Skirmishes continue to break out in the US over science education in public schools. The latest struggles focus on state education standards for the teaching of science. Boards of education across the nation are now “looking over their shoulders,” watching to see what happens to the next state that gets in the creation/evolution limelight. The spotlight is now on Ohio.
Ohio, a relatively quiet Midwestern state far from the previous battlegrounds of Louisiana,1 Kansas2 and Minnesota,3 is host to the next round in the creation/evolution debate. Pro-evolutionists have squared off against advocates of “intelligent design”–the latter argue that students need to be taught the weaknesses of evolutionary theory and understand alternative explanations of the facts (e.g. the complexity of life shows intelligent design).
The buildup to these recent confrontations goes back to the Reagan Administration’s explosive report Nation at Risk (1983), which revealed the appalling condition of public education in the United States. In the aftermath, educators began scrambling to make academic improvements. Their proposals centered on raising the standards that students are expected to achieve. (Critics of this approach argue–with some justification–that raising test standards does little to improve the quality of actual classroom instruction; put another way, instructors “teach to the test’).
Although Presidents Bush and Clinton tried to impose national standards on all public school students, their efforts were blocked; and the war over standards defaulted to the fifty states.
Science standards are among the prickliest issues. To educate what they would call first-class students, many of the nation’s influential educators argue that well-informed students must be able to explain the world from an evolutionary framework. Yet, unlike all other Western nations, the United States has a large majority of citizens who reject this anti-Christian framework (see Teaching Creation and Evolution in Schools). Many parents resent bureaucrats forcing their children to accept evolution and to answer test questions accordingly.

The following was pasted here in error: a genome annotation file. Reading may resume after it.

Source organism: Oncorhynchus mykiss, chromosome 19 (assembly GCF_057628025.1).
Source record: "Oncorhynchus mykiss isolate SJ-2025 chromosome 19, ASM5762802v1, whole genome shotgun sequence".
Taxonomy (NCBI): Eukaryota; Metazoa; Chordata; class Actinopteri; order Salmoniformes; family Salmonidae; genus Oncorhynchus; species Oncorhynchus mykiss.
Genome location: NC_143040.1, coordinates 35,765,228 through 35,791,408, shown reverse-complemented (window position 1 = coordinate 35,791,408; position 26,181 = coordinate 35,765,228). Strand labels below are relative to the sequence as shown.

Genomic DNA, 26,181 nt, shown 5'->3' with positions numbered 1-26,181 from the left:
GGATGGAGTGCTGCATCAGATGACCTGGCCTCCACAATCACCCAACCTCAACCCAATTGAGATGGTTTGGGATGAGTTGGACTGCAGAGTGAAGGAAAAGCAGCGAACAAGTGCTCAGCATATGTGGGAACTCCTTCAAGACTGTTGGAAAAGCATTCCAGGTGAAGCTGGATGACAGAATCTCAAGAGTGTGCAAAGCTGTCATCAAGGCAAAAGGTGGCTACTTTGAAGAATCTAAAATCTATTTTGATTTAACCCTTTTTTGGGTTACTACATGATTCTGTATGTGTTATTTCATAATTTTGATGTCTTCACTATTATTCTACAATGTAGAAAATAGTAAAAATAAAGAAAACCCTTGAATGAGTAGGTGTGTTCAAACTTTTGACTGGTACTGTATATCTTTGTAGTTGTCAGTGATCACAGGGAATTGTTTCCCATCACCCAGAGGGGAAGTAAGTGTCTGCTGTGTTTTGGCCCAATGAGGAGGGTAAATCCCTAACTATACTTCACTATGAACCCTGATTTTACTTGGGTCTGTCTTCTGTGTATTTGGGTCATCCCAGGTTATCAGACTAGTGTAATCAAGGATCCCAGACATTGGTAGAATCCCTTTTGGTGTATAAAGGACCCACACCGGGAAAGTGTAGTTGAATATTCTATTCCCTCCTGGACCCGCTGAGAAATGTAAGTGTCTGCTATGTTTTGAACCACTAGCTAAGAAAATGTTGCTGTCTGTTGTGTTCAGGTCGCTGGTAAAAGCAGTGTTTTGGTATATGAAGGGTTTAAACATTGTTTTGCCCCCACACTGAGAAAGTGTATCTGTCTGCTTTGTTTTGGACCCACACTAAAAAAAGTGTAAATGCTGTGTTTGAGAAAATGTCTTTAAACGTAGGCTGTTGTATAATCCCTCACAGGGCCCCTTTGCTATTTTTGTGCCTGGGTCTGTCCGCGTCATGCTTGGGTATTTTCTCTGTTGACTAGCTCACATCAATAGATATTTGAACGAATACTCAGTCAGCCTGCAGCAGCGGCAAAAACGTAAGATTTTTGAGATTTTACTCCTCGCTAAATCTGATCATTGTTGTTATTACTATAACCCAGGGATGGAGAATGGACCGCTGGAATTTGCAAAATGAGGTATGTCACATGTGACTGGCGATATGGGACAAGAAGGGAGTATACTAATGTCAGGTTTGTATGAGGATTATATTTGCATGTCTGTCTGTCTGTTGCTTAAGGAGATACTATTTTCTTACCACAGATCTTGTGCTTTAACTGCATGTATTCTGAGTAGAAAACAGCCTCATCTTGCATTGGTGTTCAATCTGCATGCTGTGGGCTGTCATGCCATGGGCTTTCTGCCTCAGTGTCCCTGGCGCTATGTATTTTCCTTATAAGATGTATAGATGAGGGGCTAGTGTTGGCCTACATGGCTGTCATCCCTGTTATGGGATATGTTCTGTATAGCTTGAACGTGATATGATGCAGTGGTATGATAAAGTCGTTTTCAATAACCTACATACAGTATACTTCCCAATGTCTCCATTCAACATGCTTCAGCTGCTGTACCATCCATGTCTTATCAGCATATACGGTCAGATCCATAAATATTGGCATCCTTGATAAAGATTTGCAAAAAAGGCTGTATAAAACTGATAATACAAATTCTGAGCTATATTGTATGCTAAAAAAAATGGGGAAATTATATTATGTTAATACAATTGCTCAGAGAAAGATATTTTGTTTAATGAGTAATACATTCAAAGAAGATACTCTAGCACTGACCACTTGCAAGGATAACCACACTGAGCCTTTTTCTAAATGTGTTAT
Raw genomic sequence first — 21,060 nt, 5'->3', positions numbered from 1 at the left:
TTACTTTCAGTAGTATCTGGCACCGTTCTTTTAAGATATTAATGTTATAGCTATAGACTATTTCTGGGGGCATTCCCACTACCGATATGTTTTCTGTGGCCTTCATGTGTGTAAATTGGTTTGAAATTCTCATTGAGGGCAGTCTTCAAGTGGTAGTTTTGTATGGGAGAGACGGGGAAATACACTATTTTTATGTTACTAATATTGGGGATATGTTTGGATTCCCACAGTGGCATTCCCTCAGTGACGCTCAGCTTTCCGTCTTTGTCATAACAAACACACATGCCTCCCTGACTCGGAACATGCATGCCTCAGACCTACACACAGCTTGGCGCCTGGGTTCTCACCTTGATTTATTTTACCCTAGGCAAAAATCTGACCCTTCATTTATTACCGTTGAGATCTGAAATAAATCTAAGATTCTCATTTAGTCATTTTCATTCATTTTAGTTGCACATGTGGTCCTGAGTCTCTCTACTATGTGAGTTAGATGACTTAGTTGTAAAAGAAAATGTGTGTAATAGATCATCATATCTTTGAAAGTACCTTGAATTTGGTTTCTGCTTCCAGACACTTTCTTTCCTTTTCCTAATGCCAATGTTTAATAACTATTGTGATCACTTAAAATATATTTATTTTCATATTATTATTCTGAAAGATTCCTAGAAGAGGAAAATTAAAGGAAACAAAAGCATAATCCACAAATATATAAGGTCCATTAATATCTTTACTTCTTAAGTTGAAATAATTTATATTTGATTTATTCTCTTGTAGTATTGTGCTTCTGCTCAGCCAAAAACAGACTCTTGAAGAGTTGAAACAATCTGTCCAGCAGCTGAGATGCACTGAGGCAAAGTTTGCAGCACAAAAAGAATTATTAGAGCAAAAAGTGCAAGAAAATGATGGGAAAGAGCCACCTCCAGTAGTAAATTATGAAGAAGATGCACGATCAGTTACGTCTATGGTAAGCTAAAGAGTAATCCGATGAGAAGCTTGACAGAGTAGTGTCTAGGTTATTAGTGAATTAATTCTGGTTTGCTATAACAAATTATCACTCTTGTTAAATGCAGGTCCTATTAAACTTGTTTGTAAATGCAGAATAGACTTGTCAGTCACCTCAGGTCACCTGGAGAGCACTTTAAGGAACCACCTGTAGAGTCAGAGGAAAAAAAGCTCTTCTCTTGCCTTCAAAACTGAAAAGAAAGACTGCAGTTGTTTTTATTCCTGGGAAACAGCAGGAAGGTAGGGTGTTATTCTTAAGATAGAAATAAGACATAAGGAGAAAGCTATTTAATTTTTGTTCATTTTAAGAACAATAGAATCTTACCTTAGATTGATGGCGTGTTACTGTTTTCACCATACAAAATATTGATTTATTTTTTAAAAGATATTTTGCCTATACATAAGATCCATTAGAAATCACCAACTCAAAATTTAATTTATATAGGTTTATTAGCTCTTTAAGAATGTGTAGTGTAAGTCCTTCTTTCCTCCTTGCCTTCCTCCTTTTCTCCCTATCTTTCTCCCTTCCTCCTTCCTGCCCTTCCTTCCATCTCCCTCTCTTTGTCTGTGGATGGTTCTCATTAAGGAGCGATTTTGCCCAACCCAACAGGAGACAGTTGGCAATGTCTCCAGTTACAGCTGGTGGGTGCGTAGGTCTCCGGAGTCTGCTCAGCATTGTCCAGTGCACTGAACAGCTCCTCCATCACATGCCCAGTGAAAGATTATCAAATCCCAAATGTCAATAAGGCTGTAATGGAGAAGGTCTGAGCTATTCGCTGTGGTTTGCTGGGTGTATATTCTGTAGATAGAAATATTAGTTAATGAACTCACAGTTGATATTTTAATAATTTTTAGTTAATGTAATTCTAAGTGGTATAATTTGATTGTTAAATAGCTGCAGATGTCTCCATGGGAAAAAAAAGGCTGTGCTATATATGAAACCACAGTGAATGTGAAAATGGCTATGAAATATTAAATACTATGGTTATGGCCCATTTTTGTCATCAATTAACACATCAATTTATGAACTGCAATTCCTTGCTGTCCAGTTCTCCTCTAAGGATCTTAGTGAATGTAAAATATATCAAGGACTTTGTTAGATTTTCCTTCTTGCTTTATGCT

Some states have tried to avoid the issue altogether, either by keeping the word “evolution” out of their standards or by talking around the topic (see News Release: “Evolution Out of the Curriculum, but in the Tests”). To combat these compromise tactics, secular humanists produced a condemning “report card” on the states, ranking them based on the evolutionary content in their standards4 Thirteen states flunked the test, encouraging red-faced legislators to initiate changes in the standards.
Surely not in Ohio
That’s where the story picks up in Ohio.
Ohio was one of the states that flunked the report card. A bill, passed in 2000 without any popular support, was designed to restructure the Ohio board of education and, among other things, push through a pro-evolution agenda in the state’s science standards.
A move to develop new science content standards had already begun in 1997 under the direction of the Ohio board of education. The writing team first met in June 2001, with plans to allow public comments in the spring of 2002, followed by final revisions and official adoption of the standards by the state board in December 2002.
A number of creationists in Ohio, however, were upset when they discovered that the first draft of the standards was filled with evolutionary content, without any allowance for alternative explanations of life’s origins or even a questioning of evolution. In the uproar, the state board held a special meeting on 4 February 2002 to investigate the process that the writing team (and advisory committee) used to draft the science standards.
The next draft, to be open to public comments, is set to be released this April.
Meanwhile, as educators were tackling this issue, Ohio legislators entered the fray, proposing a couple of education bills in the state House. One would give the state’s House and Senate an opportunity to review the science standards and make changes.5 The other bill would require (reasonably, we might add) that instructional programs “encourage the presentation of scientific evidence objectively and disclose the historical nature of origins of life science and any material assumptions on which the explanation is based.”6 It goes on to say,
“It is the intent of the general assembly that to enhance the effectiveness of science education and to promote academic freedom and the neutrality of state government with respect to teachings that touch religious and nonreligious beliefs, it is necessary and desirable that “origins science,” which seeks to explain the origins of life and its diversity, be conducted and taught objectively and without religious, naturalistic, or philosophic bias or assumption.”
AiG encourages all Ohioans to voice their concerns, as appropriate. Yet every Christian–nationally and internationally–must recognize the significance of this debate. The issues are the same everywhere, and bad precedents are sure to be widely imitated and then set in stone as law.
As the origins debate continues to rage, Christians need to see the significant drawbacks to forcing public-school instructors to teach creation. AiG has been clear about its position: “While we don’t support compulsion to teach the creation position (imagine how unbelieving teachers would distort our position), it would be good if teachers had the legislative freedom and encouragement to present critiques of evolution and discuss alternatives” (from a commentary on the failed effort to include a “balanced treatment” clause in the new US federal education bill, titled Honest Science “Left Behind” in U.S. Education Bill).
Such a position would provide true academic freedom in a public education system that currently and exclusively indoctrinates young people in the worldview of evolution.